Last month we were able to go behind-the-scenes of the new stop motion animation, Kubo and the Two Strings, with a visit to LAIKA Entertainment’s studio and warehouse full of amazing characters, props and sets. Portland-based stop-motion animation studio, LAIKA, got their start in 2005. They have brought us nothing but amazing animation since including Coraline (2009), The Boxtrolls (2014) and ParaNorman (2012).
All three of the movies mentioned were nominated for a Best Animated Feature Oscar. Earlier this year LAIKA earned a technical Oscar for their innovations in 3D printing technology. They have invented new technologies to refine their art and overcome obstacles with their old-fashioned technique stop motion to animate their films.
Stop motion is an animation technique where you physically manipulate an object so it will appear to be moving on its own. The camera is repeatedly stopped and started. If you follow us on Instagram you will notice how much we have gotten in to creating stop motion videos this past year. It takes a lot of time and hard work. Think if you want to make a car to appear it is moving with images. You take a picture, move the car a very tiny increment, take a picture and repeat the process until the car has made it the distance you want. You then take all of the images and create a video.
LAIKA is now set to release one of their most amazing accomplishments yet, Kubo and the Two Strings, an epic action-adventure set in a fantastical Japan.
Young Kubo’s (Art Parkinson) peaceful existence comes crashing down when he accidentally summons a vengeful spirit from the past. Now on the run, Kubo joins forces with Monkey (Charlize Theron) and Beetle (Matthew McConaughey) to unlock a secret legacy. Armed with a magical instrument, Kubo must battle the Moon King (Ralph Fiennes) and other gods and monsters to save his family and solve the mystery of his fallen father, the greatest samurai warrior the world has ever known.
Company CEO and former lead animator, Travis Knight, makes his directorial debut in Kubo and the Two Strings. Character designer, Shannon Tindle, actually brought the story of Kubo to LAIKA. Director, Travis Knight, immediately connected with the story.
Kubo is mainly outdoors and a travel log which is very unusual for stop-motion animation. It was a fun challenge for them to make the movie that you wouldn’t think would be done one frame at a time and bring it to viewers in a seamless way. LAIKA uses an amazing hybrid animation technique that allows them to use the old-fashioned stop motion but with computer animation.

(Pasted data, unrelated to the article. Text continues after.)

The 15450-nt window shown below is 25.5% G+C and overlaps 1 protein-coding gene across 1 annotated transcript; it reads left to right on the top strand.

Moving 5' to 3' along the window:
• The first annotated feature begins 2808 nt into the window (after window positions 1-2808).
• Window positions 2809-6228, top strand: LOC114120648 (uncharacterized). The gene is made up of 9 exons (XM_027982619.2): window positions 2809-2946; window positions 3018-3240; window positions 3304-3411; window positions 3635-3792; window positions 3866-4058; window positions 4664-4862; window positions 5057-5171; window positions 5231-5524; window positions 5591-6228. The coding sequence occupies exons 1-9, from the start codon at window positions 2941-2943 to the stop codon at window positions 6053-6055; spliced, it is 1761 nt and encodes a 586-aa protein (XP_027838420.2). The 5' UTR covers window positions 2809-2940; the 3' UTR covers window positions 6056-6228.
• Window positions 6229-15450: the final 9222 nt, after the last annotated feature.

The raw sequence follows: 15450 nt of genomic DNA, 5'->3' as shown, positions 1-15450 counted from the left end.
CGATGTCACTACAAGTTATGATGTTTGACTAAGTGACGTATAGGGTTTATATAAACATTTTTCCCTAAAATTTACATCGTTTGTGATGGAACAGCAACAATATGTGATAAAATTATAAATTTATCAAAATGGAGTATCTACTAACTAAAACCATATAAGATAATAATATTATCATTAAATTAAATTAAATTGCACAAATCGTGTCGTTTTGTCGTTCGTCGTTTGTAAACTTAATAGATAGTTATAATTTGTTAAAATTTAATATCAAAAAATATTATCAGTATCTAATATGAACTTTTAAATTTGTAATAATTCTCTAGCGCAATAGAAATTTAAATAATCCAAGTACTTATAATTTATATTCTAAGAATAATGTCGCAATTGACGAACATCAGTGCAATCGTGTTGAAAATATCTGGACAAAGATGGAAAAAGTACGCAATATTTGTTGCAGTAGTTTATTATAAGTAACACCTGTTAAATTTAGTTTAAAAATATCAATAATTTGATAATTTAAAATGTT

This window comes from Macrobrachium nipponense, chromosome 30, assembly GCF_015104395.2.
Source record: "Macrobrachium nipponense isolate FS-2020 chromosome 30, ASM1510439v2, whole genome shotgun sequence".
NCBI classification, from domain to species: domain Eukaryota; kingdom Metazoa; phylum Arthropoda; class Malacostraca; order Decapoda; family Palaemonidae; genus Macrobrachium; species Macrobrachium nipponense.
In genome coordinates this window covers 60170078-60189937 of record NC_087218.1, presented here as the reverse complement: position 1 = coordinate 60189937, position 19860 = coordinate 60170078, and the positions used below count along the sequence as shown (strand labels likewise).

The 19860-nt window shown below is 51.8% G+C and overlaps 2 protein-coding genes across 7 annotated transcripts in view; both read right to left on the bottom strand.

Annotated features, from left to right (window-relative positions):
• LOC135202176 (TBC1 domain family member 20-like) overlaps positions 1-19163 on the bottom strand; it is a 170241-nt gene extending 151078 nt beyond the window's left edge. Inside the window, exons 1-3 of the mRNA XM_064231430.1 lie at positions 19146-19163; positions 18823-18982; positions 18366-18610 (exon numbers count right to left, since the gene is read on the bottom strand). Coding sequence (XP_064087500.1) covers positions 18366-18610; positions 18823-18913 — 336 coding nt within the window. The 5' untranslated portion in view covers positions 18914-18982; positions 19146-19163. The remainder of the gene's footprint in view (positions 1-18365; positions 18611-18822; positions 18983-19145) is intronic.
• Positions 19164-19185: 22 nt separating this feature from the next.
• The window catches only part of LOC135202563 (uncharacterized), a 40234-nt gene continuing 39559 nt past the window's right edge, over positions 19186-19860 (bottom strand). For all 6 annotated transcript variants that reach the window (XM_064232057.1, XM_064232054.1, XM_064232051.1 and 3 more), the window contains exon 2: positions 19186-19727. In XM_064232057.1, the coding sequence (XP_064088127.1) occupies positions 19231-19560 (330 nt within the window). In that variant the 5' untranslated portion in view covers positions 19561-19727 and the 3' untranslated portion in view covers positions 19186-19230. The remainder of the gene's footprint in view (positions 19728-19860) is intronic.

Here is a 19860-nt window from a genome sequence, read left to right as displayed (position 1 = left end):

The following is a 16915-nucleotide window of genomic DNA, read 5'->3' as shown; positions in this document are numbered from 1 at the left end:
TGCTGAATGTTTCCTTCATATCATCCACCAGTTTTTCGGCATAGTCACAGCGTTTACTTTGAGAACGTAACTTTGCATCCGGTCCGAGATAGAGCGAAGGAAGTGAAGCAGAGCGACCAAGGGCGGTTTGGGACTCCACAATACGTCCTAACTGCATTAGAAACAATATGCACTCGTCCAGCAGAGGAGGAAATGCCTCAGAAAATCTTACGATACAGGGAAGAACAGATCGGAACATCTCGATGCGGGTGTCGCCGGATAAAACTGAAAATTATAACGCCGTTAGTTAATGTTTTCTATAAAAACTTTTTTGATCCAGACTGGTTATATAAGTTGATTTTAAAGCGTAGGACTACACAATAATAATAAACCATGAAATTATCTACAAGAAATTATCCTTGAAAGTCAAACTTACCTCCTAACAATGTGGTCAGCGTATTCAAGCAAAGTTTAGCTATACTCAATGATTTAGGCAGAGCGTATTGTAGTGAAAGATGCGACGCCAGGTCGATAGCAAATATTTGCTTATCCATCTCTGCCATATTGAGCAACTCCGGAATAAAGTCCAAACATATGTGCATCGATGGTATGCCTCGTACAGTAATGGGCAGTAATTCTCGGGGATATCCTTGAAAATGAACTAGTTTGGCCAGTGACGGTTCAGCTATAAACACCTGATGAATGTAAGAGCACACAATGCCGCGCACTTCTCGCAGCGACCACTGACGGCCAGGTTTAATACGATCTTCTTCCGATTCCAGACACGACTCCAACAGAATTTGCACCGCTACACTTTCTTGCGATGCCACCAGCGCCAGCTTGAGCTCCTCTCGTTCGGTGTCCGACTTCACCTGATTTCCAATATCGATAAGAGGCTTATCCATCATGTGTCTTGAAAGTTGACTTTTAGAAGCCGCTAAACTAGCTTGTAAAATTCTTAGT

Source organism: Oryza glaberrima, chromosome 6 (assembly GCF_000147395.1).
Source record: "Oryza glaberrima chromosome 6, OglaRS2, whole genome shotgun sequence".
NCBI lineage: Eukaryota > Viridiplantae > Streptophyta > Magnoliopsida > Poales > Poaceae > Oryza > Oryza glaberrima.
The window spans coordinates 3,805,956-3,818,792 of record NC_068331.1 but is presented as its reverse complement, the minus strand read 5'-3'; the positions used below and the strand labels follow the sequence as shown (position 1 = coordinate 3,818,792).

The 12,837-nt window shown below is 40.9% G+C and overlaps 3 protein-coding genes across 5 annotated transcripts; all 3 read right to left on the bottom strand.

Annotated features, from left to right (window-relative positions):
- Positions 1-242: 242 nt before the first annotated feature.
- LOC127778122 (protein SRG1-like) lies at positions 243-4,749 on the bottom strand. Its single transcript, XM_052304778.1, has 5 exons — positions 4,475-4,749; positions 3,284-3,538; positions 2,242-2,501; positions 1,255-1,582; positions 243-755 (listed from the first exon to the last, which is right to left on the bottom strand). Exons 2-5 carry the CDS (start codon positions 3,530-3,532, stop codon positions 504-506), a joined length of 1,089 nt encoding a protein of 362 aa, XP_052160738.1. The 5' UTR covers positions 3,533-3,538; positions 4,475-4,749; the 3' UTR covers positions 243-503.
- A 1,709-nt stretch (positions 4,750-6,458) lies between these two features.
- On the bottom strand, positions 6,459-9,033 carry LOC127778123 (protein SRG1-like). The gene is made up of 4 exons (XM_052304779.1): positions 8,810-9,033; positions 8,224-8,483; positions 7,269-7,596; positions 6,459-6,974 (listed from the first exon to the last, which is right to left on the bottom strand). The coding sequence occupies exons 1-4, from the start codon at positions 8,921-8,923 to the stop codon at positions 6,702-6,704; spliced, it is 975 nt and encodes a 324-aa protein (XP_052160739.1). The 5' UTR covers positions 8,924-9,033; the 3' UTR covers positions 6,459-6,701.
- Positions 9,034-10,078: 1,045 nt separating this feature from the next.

One of the most amazing things on set was the 25-foot skeleton the team created. It is the largest stop-motion puppet of all time and had to be filmed in separate pieces. That is just one of the reasons LAIKA considers this one of their most difficult films yet. They had huge action and fantasy set-pieces like the skeleton. They also had vast natural landscapes such as beautiful ice structures and torrential seas.
I love how LAIKA is determined to create a different project each time. They do this with their storytelling and technical process. The creators really enjoy doing something different. Kubo and the Two Strings has a lot of heart. It is funny and has a lot of action. It was a bit scary for the creators in a good way for them to tackle a project that was harder for them.
Check out this incredible look at the making of Kubo and the Two Strings by Dad Does.
Be sure to check the photo gallery below so you can see amazing behind-the-scenes photos from the production of Kubo and the Two Strings. click an image to enlarge
Kubo and the Two Strings quest begins in theaters nationwide August 19, 2016! Check out the trailer below. An adventure unlike any other…
Next week we’ll be screening Kubo and the Two Strings as well as interviewing Matthew McConaughey (gasp, I know!) and Charlize Theron (amazing, right?).
What’s your favorite part of our set visit at LAIKA? Comment below and share with us!